Living off the land for generations, a people can truly find and gather to themselves a bevy of knowledge and wisdom when it comes to health and wellness. In fact, many of the medicine men and healers of the tribes found on this American soil were herbalists and apothecaries in their own right as well as being spiritual guides to their community. Native Americans believe that illness is a sign of a misalignment in spirit as well as in the physical body. Addressing the spiritual well-being of the sick is considered equally or even more important than addressing the actual physical ailments. This idea seemed preposterous to the profoundly Christian settlers (who were still bloodletting with leaches at the time) but it comes full circle to today’s modern scientific belief that our emotions, as well as our spiritual health, play a substantial role in our physical well being.

Long before the Europeans

On the North American continent, indigenous people were practicing herbalism. Some of their knowledge of how plants could be used for wellness came from their keen observation of the wildlife around them. They observed that animals; the deer, elk, and bear sought out plants to eat when they were sick. They saw the animals recover and knew to experiment with these herbs and plants to heal themselves. An example illustrating this was the 1534 second exploration of the St. Lawrence River by French explorer Jacques Cartier. Winter was upon them, and it was bitterly cold and the French were not prepared. They were stranded surviving on old rations and only rarely eating a meal of fresh game. They became extremely sick with the disease that we now recognize as scurvy, 25 men died.

One day Jacques Cartier met up with Dom Agaya (a native) whom he had seen two weeks earlier at which time he had been extremely ill with the same disease. Cartier finding Dom Agaya now to be in good health questioned him about what had healed him. He learned that the Iroquois women had brewed him a herbal tea containing juniper bark and needles and had used the tea dregs as a herbal poultice for his swollen leg. The French tried this herbal brew and rapidly recovered. According to the record set forth by Cartier after his expedition.

Indigenous tribes have also worked and communed with plants and herbs believing that there was an exchange of healing information from the plants themselves that guided them through the process of selecting the right herbs and plants for healing. “All plants are our brothers and sisters. They talk to us and if we listen, we can hear them.” The vital energy that moves through the plant world is believed to be the same vital energy that moves through all of life on earth.

When you truly listen, throwing out the distractions of modern living out from your mind, and simplifying your expectations of what’s around you. Call it intuition, call it the sixth sense, but all who have tried and succeeded in doing so start to feel more connected to the natural world around them. They start seeing creation in the light it should be, in the plant and animal life around them and how it truly affects them. And like many native Americans in the past who sought to be in harmony with nature, we feel the same pull, and start to crave the peaceful vibrational harmony found there.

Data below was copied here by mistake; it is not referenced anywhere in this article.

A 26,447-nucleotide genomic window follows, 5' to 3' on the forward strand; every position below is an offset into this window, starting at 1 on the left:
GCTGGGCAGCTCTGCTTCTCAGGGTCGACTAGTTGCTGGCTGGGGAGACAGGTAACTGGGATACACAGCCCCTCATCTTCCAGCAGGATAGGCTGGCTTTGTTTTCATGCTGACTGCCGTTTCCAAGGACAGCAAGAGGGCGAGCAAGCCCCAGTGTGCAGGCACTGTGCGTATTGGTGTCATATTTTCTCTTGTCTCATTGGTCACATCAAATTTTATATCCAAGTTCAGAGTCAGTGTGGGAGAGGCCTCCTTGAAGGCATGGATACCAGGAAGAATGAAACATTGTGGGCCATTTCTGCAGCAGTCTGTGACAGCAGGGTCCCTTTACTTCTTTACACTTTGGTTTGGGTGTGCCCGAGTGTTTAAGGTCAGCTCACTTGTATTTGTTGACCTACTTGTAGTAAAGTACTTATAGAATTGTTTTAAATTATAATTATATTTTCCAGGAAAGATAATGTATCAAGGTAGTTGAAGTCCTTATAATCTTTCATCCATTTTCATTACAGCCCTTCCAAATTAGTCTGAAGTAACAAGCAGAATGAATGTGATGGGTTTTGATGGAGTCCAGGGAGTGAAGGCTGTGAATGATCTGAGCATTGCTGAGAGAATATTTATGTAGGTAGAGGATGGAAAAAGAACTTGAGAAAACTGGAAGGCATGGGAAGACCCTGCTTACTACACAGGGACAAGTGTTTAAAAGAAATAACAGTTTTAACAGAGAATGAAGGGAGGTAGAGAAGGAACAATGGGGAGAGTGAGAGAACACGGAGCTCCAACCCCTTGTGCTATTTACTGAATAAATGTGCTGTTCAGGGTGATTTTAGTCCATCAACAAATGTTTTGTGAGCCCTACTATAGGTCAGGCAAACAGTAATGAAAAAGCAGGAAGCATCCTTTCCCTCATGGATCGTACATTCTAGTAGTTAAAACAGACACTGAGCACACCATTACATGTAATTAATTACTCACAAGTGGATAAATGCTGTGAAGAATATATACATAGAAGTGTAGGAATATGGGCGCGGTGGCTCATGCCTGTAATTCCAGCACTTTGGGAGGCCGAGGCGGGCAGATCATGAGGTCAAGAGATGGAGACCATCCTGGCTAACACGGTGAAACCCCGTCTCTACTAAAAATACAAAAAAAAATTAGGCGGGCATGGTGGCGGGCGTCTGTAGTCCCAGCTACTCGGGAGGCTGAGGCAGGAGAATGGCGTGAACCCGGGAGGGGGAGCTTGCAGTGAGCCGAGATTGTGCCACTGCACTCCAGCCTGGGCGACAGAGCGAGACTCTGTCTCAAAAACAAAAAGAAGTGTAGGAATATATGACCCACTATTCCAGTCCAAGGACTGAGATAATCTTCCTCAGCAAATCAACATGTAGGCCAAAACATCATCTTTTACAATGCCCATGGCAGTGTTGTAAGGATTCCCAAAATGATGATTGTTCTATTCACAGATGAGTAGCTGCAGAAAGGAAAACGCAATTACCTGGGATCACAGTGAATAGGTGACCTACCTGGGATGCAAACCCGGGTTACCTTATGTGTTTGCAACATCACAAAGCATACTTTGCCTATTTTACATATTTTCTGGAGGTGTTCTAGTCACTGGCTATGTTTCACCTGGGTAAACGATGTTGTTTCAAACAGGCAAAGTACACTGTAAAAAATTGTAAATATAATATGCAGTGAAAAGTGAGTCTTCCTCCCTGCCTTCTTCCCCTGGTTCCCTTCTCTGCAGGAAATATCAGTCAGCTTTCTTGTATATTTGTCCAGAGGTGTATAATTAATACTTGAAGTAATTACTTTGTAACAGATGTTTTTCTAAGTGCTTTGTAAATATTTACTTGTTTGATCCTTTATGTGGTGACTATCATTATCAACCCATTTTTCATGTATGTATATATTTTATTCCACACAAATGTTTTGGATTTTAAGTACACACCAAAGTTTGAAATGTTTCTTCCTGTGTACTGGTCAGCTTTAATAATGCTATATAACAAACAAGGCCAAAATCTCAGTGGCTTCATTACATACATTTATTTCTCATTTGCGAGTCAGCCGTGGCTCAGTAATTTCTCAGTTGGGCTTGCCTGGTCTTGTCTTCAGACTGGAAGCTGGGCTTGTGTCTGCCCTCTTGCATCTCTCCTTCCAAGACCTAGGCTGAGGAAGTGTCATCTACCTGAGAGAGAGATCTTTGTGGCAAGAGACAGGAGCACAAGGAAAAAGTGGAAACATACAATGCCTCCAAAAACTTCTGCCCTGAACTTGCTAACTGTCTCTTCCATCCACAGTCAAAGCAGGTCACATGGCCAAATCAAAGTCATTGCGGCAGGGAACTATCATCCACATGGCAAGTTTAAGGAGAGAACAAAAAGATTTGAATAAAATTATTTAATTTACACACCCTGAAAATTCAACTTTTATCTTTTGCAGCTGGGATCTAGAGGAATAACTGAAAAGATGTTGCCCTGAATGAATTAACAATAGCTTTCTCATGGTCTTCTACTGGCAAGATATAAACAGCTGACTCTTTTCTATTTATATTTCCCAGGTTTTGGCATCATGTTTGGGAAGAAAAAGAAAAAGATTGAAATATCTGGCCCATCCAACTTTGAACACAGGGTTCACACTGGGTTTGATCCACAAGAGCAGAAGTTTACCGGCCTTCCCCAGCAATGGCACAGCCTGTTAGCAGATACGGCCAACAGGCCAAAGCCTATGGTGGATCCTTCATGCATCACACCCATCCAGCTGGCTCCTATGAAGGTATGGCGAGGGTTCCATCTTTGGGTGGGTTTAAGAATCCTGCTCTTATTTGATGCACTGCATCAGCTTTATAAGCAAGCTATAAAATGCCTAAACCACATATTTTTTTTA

Plants were Carefully Studied

The Native Americans over a couple of thousand years have been contributing to the huge knowledge base of over 500 herbal plants. This plant and herbal knowledge learned and used by these early tribes were passed down orally for the most part as very little was written.

Many herbs that were discovered and used by Native Americans are used today in the ways in which the Native American people used them.

Following is a short list of herbs that were used by the earliest inhabitants of the North American continent and the knowledge of which has passed down to herbalists to use today:

  • Black Cohosh (Actaea spp.)
  • California Poppy (Eschscholzia californica Cham)
  • Devil’s Club (Echinopanaxhorridum)
  • Echinacea (Echinacea angustifolia)
  • American Ginseng (Panax quinquefolias)
  • Goldenrod (Solidago spp.)
  • Goldenseal (Hydrastis canadensis L.)
  • Gravelroot/Joe Pye Weed (Eupatorium purpureum)
  • Hawthorn (Crataegus spp.)
  • Horsetail (Equisetum arvense)
  • Lady’s Slipper (Cypripedium parviflorum and C. reginae)
  • Magnolia (Magnolia spp.)
  • Mesquite (Prosopis glandulosa)
  • Milkweed (Asclepias spp.)
  • Mint (Mentha arvensis)
  • Nettle (Urtica dioica)
  • Oak (Quercus rubra)
  • Oregon Grape (Mohania aquifolium)
  • Pine (Pinus spp.)
  • Sassafras (Sassafras alibidum)
  • Self Heal (Prunella vulgaris)
  • Sweet Flag (Acorus calamus)
  • Willow (Salix spp.)
  • Wormwood (Artemisia campestris)
  • Yarrow (Achillea millefolium)
  • Yucca (Yucca elata Englemann)

Overall TakeAway

Each has its use, each has its purpose and effect on the human body. And as so many things are, their effect and use for you is on an individual level. How your system reacts to, say, Yarrow, can be different from another. Generally speaking, it has a certain scope of efficacy that can be expected. But unlike the synthetic drugs you get from Big Pharma, most plants aren’t of varying degrees of toxins with their ill side-effects. They are taken until the body returns to the balance that it seeks, that the organs and cells within craving for, and for which imbalance we are suffering from.

It is for us to put in the homework, do our due diligence to listen to our bodies, and find the solutions towards gaining that balance that it seeks, naturally through the products given us from Providence to achieve or reacquire that harmony within.

Now, as a reminder, I am not a doctor, nor do I pretend to be. Nor am I a pharmacist, or a clinical botanist. I am only seeking the truth and how I can square myself to it. If you have any concerns, please consult your family physician for their professional opinions, as I have.